Oregon Cops Complain State Supreme Court's Traffic Stop Decision Is Making Their Job Harder
from the respecting-rights-is-a-drain-on-productivity dept
Oregon’s Supreme Court threw local law enforcement for a loop by removing the pretext from “pretextual stop.” The ruling handed down late last month went further than the US Supreme Court’s Rodriguez decision. The SCOTUS decision simply said traffic stops can’t be extended without reasonable suspicion. When a citation or warning is handed out, the stop ends.
The Oregon ruling expanded on that. The court said that if a cop stops someone for speeding, they’d better stay focused on the speeding. In the case before them, an officer testified he always asked drivers a bunch of questions unrelated to the traffic stop when conducting traffic stops. The state’s top court said that’s no longer permissible. The “unavoidable lull” during traffic stops can now only be used to ask questions related to the purpose of the stop, rather than to fish for consent to a search or to extend the stop until reasonable suspicion of some other criminal act develops.
This is a pretty drastic change and it’s already resulted in the dismissal of a drug bust apparently stemming from a pretextual stop.
Johnathan Chavez, 30, of Variello, California was stopped on northbound Interstate 5 in December 2018 with more than four and a half pounds of methamphetamine, according to court documents filed by Oregon State Police in Jackson County Circuit Court. In October, the case went to a jury, who found Chavez guilty on felony counts of delivering and possessing methamphetamine.
This week, however, Jackson County Deputy District Attorney Johan Pietila moved to dismiss the charges pursuant to a recent Oregon Supreme Court opinion.
A wave of new “technicalities” is poised to sweep Oregon courtrooms, where prosecutors will find their cases have been hampered by law enforcement officers more interested in turning routine stops into drug-related expeditions than in enforcing traffic laws.
Needless to say, cops aren’t fans of the ruling. Here’s what Washington County Sheriff spokesman Danny DiPietro told CNN: cops will have to alter their traffic stop patter.
“If we see the individual and they have bloodshot watery eyes, flushed looks … and we believe that they’re under the influence of alcohol then we establish what’s called reasonable suspicion,” he said.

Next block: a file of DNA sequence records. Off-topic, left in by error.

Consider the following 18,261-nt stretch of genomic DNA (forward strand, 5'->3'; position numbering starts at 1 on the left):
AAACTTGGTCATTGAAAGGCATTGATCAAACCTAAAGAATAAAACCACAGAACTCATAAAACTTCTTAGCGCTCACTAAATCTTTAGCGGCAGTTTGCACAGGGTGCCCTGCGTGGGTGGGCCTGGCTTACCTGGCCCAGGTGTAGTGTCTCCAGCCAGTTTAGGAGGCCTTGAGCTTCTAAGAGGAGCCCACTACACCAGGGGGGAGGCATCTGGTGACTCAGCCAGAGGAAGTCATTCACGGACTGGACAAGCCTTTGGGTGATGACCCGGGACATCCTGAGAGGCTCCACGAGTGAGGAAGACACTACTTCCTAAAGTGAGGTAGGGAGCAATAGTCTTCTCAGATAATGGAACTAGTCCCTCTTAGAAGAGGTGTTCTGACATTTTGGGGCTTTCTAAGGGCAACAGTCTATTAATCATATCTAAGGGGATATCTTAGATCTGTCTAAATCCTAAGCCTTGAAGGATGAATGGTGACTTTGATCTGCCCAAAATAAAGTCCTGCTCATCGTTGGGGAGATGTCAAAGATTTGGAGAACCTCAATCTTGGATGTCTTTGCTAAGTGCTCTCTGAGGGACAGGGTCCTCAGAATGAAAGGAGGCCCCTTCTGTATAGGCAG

How much patter is allowed is apparently unclear.
But the problem with the ruling, he says, is it doesn’t specify what they are and aren’t allowed to say.
“We haven’t gotten complete clarification on that and that’s what’s frustrating,” he said. “We don’t want to be robotic.”
This probably isn’t a deliberate misreading of the opinion. But the opinion is actually very clear: no questions not supported by reasonable suspicion. If suspicion is present, cops are free to explore that conversation tree. If not, cops can’t pepper drivers with questions in hopes of developing enough suspicion to take the traffic stop further.
Another Oregon law enforcement official is convinced the ruling will allow criminals to freely travel public roads without fear of police interference.
The Hermiston Police Department is prepared to comply, according to Hermiston Police Chief Jason Edmiston.
“This is going to further hinder the ability to stop potential criminal activity in motion,” He said. “So much contraband is in motion all the time in vehicles.”
He said the ruling could eventually cause a decline in DUI enforcement.
Chief Edmiston isn’t wrong. Plenty of contraband is in motion at all times. But plenty of contraband is also motionless, stashed away in people’s houses at all times. And cops aren’t allowed to go from house to house knocking on doors and hoping residents will let them in without a warrant. Cops need a reason to approach someone’s house. The contours of the Fourth Amendment shouldn’t drastically change just because someone decided to drive from point A to point B.
As for DUI enforcement, it seems pretty clear the physical manifestations of intoxication are reasonably suspicious enough to allow a traffic stop for a minor infraction to develop into a roadside DUI investigation.
The decision does make it more difficult for officers to do their jobs they way they’re used to doing their jobs. It does not make it more difficult for them to do their jobs properly. The Constitution hasn’t changed. What has changed is the jurisprudence surrounding it. Over the years, cops have been given a lot of slack when it comes to traffic stops and searches of vehicles on public roads. This ruling only reels in a bit of the line. It won’t create more criminals or encourage existing criminals to carry more contraband more often. All it really does is prevent cops from treating a large percentage of routine traffic stops as the first step in a spontaneous criminal investigation.